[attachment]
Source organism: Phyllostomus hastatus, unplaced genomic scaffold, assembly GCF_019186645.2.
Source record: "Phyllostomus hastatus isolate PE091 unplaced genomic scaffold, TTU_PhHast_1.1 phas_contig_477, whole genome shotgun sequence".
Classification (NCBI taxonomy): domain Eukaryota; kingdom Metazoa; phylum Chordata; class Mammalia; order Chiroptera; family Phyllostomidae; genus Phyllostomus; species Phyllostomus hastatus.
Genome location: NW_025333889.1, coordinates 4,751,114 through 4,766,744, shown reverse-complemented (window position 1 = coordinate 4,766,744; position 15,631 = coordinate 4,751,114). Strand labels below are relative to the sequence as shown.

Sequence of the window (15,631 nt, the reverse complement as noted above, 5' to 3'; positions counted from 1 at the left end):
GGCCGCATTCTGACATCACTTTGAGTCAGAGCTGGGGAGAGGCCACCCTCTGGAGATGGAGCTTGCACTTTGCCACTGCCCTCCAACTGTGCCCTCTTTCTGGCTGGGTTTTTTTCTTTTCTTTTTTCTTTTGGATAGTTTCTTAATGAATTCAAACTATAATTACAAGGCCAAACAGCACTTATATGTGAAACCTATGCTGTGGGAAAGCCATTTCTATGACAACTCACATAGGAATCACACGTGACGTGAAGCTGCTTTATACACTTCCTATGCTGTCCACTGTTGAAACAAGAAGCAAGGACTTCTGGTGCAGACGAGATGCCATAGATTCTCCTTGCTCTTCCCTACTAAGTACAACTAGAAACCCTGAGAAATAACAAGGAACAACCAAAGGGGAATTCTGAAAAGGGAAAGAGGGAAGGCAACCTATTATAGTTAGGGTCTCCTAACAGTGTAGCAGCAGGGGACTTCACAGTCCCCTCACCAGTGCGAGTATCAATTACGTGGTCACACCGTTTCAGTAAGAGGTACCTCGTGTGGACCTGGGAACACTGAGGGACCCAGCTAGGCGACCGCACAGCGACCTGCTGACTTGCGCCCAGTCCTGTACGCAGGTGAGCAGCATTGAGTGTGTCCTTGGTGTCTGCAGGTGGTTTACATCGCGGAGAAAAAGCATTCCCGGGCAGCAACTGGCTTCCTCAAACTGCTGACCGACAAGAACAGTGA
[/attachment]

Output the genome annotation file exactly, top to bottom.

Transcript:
Source organism: Phyllostomus hastatus, unplaced genomic scaffold, assembly GCF_019186645.2.
Source record: "Phyllostomus hastatus isolate PE091 unplaced genomic scaffold, TTU_PhHast_1.1 phas_contig_477, whole genome shotgun sequence".
Classification (NCBI taxonomy): domain Eukaryota; kingdom Metazoa; phylum Chordata; class Mammalia; order Chiroptera; family Phyllostomidae; genus Phyllostomus; species Phyllostomus hastatus.
Genome location: NW_025333889.1, coordinates 4,751,114 through 4,766,744, shown reverse-complemented (window position 1 = coordinate 4,766,744; position 15,631 = coordinate 4,751,114). Strand labels below are relative to the sequence as shown.

Sequence of the window (15,631 nt, the reverse complement as noted above, 5' to 3'; positions counted from 1 at the left end):
GGCCGCATTCTGACATCACTTTGAGTCAGAGCTGGGGAGAGGCCACCCTCTGGAGATGGAGCTTGCACTTTGCCACTGCCCTCCAACTGTGCCCTCTTTCTGGCTGGGTTTTTTTCTTTTCTTTTTTCTTTTGGATAGTTTCTTAATGAATTCAAACTATAATTACAAGGCCAAACAGCACTTATATGTGAAACCTATGCTGTGGGAAAGCCATTTCTATGACAACTCACATAGGAATCACACGTGACGTGAAGCTGCTTTATACACTTCCTATGCTGTCCACTGTTGAAACAAGAAGCAAGGACTTCTGGTGCAGACGAGATGCCATAGATTCTCCTTGCTCTTCCCTACTAAGTACAACTAGAAACCCTGAGAAATAACAAGGAACAACCAAAGGGGAATTCTGAAAAGGGAAAGAGGGAAGGCAACCTATTATAGTTAGGGTCTCCTAACAGTGTAGCAGCAGGGGACTTCACAGTCCCCTCACCAGTGCGAGTATCAATTACGTGGTCACACCGTTTCAGTAAGAGGTACCTCGTGTGGACCTGGGAACACTGAGGGACCCAGCTAGGCGACCGCACAGCGACCTGCTGACTTGCGCCCAGTCCTGTACGCAGGTGAGCAGCATTGAGTGTGTCCTTGGTGTCTGCAGGTGGTTTACATCGCGGAGAAAAAGCATTCCCGGGCAGCAACTGGCTTCCTCAAACTGCTGACCGACAAGAACAGTGA